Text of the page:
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Women and Girls in the Boy Scouts of America (BSA)

When it started in 1910, the Boy Scouts of America was all boys and men. There were no positions that a woman could hold, and girls who wanted a Scout-like program had to join the Camp Fire Girls (started in 1910), or later the separate Girl Scouts organization started in 1912 (the American version of the international Girl Guide program started by Baden-Powell). In the decades since, many Scouting programs around the world have become partially or fully coed, and often the separate Boy Scout and Girl Guide organizations in those countries have merged. But the US has not rushed to join the trend toward coeducation.

The Camp Fire Girls are now called just Camp Fire, and have been coed since 1975, though still with far more female than male youth. The Girl Scouts of the USA (GSUSA) still insists on female youth only and female adult leadership. While the Boy Scouts of America (BSA) and GSUSA have discussed areas of mutual interest, and even mumbled about merging, the two organizations have different philosophies and share a century-long history of non-cooperation. So they have separate national headquarters, separate local Councils, separate professional staffs, separate camping properties, and separate programs & units; and they solicit donations and support for "Scouting" separately.

The Boy Scout Organization's Name 1972 Scouting/USA logo

The Boy Scouts of America was incorporated on 8 February 1910, and has maintained that name to the present day. The national office has stated that even as the BSA begins to offer programs for girls from Kindergarten through adulthood, they will not be changing the organization's name. Starting in 1972, BSA briefly used the communications name Scouting/USA, but still retained the official corporate name. Scouting/USA was part of BSA's attempt to eliminate the term 'boy' lest young men (including young men of color) somehow feel demeaned. Boy Scouts became Scouts, the Boy Scout Handbook became simply the Scout Handbook, etc. BSA quietly dropped the Scouting/USA term and went back to using 'Boy Scout' by about 1980. I suspect the Girl Scouts of the USA also objected to BSA calling itself Scouting/USA.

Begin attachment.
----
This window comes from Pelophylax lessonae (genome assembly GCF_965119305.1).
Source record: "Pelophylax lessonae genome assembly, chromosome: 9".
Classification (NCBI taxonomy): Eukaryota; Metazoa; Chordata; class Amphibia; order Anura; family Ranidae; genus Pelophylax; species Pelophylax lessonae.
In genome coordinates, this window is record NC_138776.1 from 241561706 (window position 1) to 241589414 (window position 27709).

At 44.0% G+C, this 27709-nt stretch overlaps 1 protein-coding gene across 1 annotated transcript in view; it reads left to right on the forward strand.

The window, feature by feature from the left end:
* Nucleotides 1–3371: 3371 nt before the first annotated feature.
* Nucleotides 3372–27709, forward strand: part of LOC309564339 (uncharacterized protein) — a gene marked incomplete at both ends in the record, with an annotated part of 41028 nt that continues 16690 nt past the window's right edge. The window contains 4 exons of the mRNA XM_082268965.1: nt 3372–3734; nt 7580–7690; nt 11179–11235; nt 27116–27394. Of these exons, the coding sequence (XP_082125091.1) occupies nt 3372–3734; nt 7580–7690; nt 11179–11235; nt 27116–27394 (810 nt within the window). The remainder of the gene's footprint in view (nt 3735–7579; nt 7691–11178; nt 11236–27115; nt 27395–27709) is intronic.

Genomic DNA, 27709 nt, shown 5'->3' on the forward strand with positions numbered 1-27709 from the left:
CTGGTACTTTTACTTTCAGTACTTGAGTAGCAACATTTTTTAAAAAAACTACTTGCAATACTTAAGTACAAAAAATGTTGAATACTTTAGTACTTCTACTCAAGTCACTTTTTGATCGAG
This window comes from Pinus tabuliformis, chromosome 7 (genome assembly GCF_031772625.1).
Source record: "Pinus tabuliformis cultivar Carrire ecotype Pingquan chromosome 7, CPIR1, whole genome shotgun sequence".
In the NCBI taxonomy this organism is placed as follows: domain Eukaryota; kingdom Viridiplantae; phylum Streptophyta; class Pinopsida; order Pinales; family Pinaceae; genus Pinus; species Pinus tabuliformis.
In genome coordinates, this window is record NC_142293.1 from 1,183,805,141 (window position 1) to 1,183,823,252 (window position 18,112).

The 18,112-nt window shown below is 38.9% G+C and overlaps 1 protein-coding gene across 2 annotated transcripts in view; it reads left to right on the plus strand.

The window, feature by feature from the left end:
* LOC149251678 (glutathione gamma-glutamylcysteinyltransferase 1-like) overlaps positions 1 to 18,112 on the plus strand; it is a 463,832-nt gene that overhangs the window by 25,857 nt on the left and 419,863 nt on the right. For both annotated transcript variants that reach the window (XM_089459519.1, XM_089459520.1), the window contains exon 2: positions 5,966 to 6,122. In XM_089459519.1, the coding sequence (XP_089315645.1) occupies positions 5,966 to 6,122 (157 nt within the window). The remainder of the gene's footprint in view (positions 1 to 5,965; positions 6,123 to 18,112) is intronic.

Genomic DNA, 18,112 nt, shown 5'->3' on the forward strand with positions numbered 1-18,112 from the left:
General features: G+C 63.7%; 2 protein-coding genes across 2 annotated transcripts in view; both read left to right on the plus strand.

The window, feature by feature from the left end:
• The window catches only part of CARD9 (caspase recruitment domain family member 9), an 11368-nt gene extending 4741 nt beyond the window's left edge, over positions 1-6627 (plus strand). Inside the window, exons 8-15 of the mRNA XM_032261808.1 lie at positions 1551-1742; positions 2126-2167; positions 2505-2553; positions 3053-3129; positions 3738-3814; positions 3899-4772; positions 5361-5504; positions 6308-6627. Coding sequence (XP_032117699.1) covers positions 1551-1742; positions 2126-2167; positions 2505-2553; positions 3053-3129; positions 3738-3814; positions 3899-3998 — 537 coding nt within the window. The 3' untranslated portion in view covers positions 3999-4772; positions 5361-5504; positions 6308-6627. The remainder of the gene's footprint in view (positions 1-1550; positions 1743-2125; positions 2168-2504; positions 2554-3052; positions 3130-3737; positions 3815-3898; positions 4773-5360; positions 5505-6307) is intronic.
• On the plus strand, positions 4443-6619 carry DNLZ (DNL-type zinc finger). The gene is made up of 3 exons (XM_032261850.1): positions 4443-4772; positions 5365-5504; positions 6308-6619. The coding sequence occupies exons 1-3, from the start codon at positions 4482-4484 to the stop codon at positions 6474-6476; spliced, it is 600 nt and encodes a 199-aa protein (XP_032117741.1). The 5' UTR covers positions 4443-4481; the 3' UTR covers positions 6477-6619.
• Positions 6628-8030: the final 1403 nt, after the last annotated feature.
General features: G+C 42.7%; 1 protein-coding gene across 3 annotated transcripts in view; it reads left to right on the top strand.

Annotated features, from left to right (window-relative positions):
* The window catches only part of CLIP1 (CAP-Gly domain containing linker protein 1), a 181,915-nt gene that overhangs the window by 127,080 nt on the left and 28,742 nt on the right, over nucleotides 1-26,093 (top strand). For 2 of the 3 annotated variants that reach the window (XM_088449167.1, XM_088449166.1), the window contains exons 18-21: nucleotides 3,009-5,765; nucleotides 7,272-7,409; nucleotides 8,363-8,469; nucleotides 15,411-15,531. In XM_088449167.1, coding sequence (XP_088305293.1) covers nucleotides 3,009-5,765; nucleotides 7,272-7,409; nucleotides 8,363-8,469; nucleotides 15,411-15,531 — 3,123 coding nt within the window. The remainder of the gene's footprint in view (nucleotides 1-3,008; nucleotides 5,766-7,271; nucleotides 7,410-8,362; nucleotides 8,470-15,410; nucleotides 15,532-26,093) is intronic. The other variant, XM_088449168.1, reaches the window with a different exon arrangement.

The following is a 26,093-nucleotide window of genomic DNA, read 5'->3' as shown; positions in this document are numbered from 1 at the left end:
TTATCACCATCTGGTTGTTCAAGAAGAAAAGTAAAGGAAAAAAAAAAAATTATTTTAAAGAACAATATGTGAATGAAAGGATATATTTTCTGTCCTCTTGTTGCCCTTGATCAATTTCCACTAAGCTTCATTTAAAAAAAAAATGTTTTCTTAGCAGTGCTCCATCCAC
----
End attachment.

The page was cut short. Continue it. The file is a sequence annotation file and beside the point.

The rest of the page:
There has been confusion in the US for over a century among donors and the general public about the two completely separate national "Scouting" programs, and it's all the fault of Juliette Gordon 'Daisy' Low, the founder of the US girls' organization. When Baden-Powell founded a worldwide program for girls comparable to Boy Scouting, he called it Girl Guiding to prevent any confusion between the two programs. But after a year of limited growth as Girl Guides, Low decided to rename her American organization Girl Scouts, and there has been confusion ever since.

Adult Women in the Boy Scouts of America

Female Youth in the Boy Scouts of America

The Future?

First, all of us in Scouting, and the girls and their families who might want to join, are all most anxious to find out the details of the new girls program planned for 2019. We'll put the information here as soon as we know it. Then we'll all be curious to see how the coed pack and troop programs actually work. Will there be growing acceptance of mixed activities, both in our society and in Scouting? We also wonder what sort of impact this will have on the program sections of the Girl Scouts of the USA. Back in 1971, the Girl Scout Senior program section suffered significant losses when the BSA Exploring program went coed.

That takes us to the obvious next question: Will the BSA ultimately make its packs and troops fully coed, and if so, when? And will male participation decline because of the coed programs? [This happened to several European Scouting organizations when they went coed.] Time will tell.

For more information about Boy Scouting in the US, see Boy Scouts of America (BSA).

For information about Girl Guiding [Girl Scouts] in the US, see Girl Scouts of the USA.

For information on Camp Fire USA and other alternatives to Scouting, see our Scout-like Organizations page.